Help with English

Discussion in 'Linguistics' started by Saint, Aug 24, 2011.

  1. River Ape Valued Senior Member

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    It is not > It ain't > It ent > Tent

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  3. Fraggle Rocker Staff Member

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    Thanks. It's used in some American dialects (these days only for humor or nostalgia) but pronounced taint. I can't find it listed anywhere so I have no idea how it would be spelled.

    I guess I'm glad you guys haven't condensed "it's not" into "snot."

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  5. Saint Valued Senior Member

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    Too much for me to absorb. :bawl:
     
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  7. Saint Valued Senior Member

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    Where can I learn useful and common Slang of American or British?
    Is it good to use slang in speech and writing?
     
  8. Fraggle Rocker Staff Member

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    "Where can I learn common, useful American or British slang?"

    The fact that, more often than not, you still cannot correctly craft a sentence in standard English (as demonstrated above!) means that you need to concentrate on mastering the standard language before you attempt to use slang. Slang is easy to misinterpret, so people will be more likely not to understand you or, even worse, to misunderstand you. Furthermore, slang is often used for the specific purpose of insulting someone or something. You could very easily insult the person to whom you're speaking--or his entire profession, ethnic group, religion, political party, hobby, etc.--without even realizing it.

    Choose Standard American, Standard British or Standard Australia/New Zealand dialect, but stick with it and don't mix them. I don't mean to ignore the Standard Indian and Standard South African dialects; I just assume that you probably don't encounter very many people who speak them so it would be difficult to learn their particular differences in pronunciation, grammar and vocabulary.

    Back in my day, British English was standard in Malaysia, because of the influence of Singapore and Hong Kong, with a little slang donated by Australian tourists and businessmen. Today American corporations are opening offshore manufacturing facilities in Malaysia, so it's possible that American English is competing for dominance. You should decide whether the people you need to communicate with in the most important circumstances are British or American (or Australian), and learn their dialect.

    Don't even think about slang. The people you work with use slang and you'll pick up a few words and phrases without even trying. But don't try to deliberately learn new ones.
    It is never proper for a "guest" (i.e., a foreigner learning someone else's language) to belittle the language of the "host" by being too informal.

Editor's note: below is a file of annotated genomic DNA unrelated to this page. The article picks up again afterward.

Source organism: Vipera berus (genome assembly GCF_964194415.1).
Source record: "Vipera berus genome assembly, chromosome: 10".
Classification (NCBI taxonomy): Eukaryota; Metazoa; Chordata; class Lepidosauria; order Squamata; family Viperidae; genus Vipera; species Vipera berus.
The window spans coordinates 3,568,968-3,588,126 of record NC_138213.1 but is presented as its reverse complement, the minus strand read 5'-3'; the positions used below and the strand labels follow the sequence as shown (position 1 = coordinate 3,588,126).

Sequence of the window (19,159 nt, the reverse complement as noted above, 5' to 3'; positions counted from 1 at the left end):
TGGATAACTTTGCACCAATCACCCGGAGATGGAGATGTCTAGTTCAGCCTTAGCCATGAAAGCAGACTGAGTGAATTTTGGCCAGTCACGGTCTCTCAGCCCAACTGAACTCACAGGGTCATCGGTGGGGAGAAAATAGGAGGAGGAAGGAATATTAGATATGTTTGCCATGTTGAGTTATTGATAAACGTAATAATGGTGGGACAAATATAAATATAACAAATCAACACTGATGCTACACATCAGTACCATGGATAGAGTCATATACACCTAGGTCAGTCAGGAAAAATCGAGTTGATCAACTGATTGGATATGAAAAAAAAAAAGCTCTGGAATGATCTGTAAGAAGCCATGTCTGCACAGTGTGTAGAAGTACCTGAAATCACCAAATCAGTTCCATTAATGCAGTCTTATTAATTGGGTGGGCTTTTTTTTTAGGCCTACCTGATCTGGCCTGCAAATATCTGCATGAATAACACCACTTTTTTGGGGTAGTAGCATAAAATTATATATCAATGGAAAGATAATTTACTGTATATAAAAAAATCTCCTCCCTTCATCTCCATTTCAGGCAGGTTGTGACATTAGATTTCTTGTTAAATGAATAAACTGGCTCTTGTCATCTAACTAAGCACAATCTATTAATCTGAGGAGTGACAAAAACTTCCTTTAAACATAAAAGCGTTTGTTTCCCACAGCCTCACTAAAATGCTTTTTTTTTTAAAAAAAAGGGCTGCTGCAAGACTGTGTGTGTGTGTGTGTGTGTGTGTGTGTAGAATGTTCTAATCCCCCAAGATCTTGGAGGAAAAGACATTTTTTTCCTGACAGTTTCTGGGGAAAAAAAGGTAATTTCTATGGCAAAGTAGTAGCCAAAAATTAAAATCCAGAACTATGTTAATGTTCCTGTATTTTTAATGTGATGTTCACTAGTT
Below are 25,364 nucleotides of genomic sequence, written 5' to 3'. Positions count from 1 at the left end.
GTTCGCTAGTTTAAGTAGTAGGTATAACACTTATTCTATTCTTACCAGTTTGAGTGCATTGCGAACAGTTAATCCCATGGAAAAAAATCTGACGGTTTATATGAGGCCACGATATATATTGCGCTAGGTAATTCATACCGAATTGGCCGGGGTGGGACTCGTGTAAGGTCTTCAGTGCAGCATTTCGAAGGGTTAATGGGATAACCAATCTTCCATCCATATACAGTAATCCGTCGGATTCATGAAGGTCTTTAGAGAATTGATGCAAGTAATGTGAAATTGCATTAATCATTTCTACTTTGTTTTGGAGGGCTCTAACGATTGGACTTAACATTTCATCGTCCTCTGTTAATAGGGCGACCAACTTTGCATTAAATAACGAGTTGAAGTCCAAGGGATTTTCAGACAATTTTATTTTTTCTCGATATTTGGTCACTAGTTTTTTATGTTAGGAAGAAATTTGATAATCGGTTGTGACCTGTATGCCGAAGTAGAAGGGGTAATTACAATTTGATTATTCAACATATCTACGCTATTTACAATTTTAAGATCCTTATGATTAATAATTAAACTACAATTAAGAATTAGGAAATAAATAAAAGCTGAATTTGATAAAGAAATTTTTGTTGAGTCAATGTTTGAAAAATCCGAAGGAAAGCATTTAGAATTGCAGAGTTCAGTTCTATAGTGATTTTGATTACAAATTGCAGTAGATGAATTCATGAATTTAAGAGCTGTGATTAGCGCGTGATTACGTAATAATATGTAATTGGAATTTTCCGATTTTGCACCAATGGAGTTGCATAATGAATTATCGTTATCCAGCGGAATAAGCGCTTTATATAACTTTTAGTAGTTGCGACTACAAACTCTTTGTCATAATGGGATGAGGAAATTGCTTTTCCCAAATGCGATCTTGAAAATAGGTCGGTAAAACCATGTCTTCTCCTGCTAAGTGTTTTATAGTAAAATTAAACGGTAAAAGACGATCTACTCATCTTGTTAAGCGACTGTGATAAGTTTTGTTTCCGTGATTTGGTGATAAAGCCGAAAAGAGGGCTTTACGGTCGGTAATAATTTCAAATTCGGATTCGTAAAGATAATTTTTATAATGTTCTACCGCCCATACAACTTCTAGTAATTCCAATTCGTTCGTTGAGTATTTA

If you were twelve years old and going to school with a bunch of American, British or Australian children, then you would be learning English "by immersion" and you would learn all the words they use. Children are more forgiving so if you used the wrong word they would usually laugh and not scold you or feel insulted. Furthermore, children learn languages much faster than adults, so in a couple of years you'd be speaking like a native.

    But at your age (I assume you're in your mid-twenties if not older) your language-learning ability is about 10% of what it was at age twelve. It takes you longer to learn vocabulary, pronunciation, grammar and syntax, and you make more mistakes. Even worse, the adults you're speaking to are more easily insulted and less forgiving than children. Always remember that it's much easier to insult someone by accident in slang than in standard language.

    So please don't try to learn slang. Concentrate on your vocabulary and grammar, as you have been doing since you started here.

    As for writing... no. Don't ever use slang in writing until you've mastered our language at least 99%. There are many situations in which slang is never appropriate in writing.

    I started learning Spanish when I was twelve. Fifty-six years later, I still avoid using slang.
     
  9. River Ape Valued Senior Member

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    1,108
    You have given thoroughly good advice, Fraggle.
    Problem is, there is a need to learn to understand the slang that other people use.
    Well, I think it may actually require more effort (and cause more confusion)than you suggest.
     
  10. Saint Valued Senior Member

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    1. I defended for Mary against the accusation that she had stolen John's money.


    Is this the correct way to use the verb defend?
     
  11. Saint Valued Senior Member

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    This is a good website of American slang,

    http://www.englishdaily626.com/slang.php
    not my cup of tea